DIY: Gravity Micro Drip Irrigation

Written by jason thompson
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A gravity drip irrigation system, also called a gravity micro irrigation system, is a high-efficiency, low-pressure irrigation set-up that uses gravity to move water through the irrigation lines. No pumps are needed. These systems make better use of water resources, require no fuel or electricity, and require little long-term maintenance. You can assemble a gravity drip irrigation system at home, with relatively little effort.

Skill level:

Things you need

  • Measuring tape
  • Drip irrigation line
  • 5-gallon bucket with lid
  • Drill
  • 2 cement blocks
  • Caulk
  • Caulking gun
  • Filter washer sized to fit the drip line
  • Terminal dripper sized to fit the drip line

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  1. 1

    Measure the length of one of the rows of your garden. Purchase a drip irrigation line of the same length, with drippers spaced 12 inches apart from each other.

  2. 2

    Drill a hole in the wall of the 5-gallon bucket, near the bottom. Make the hole the same diameter as the drip line.

  3. 3

    Drill another hole in the lid of the bucket, approximately ¼ inch wide. If you do not make this air hole in the lid, the drip irrigation system will not work.

  4. 4

    Set the bucket up on top of the cement blocks at the end of the garden row. This will ensure that the level of water in the bucket is always higher than the drippers, even when the water level is low.

  5. 5

    Stick one end of the drip line into the hole near the bottom of the bucket. Seal the joint with caulk using the caulking gun. Fit the filter washer onto the end of the tube inside the bucket.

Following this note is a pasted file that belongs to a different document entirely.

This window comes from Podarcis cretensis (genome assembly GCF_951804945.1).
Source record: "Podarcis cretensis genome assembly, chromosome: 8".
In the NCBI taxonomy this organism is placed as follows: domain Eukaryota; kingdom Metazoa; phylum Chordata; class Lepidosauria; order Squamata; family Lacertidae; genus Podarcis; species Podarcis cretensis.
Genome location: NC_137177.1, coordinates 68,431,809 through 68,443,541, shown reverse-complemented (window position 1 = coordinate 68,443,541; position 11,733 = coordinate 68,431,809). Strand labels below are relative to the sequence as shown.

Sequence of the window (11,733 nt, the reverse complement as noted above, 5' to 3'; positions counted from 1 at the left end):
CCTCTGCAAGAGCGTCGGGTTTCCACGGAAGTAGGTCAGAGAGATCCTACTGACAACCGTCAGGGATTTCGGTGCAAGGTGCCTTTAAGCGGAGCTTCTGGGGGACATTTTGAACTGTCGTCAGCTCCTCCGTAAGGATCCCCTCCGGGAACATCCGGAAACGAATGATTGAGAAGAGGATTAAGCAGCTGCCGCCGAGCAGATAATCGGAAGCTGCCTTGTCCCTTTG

6. 6

    Run the drip line down the length of the row, with the drippers next to each plant. Insert the terminal dripper into the end of the drip line.

  7. 7

    Make identical setups for each of the rows in your garden.

Tips and warnings

  • You can combine the gravity drip irrigation system with a rainwater collection barrel to use rainwater to irrigate your garden and reduce your dependence on groundwater supplies.
  • If you cannot find a filter that fits your drip line, you can make one out of aquarium filter floss and a plastic cup, notes James Koga at Cal Poly Pomona. If you cannot find a terminal dripper for your drip line, simply clamp it shut.
  • Tie your drip line to stakes driven into the ground. This will keep it elevated enough to let you keep an eye on the drip rate.

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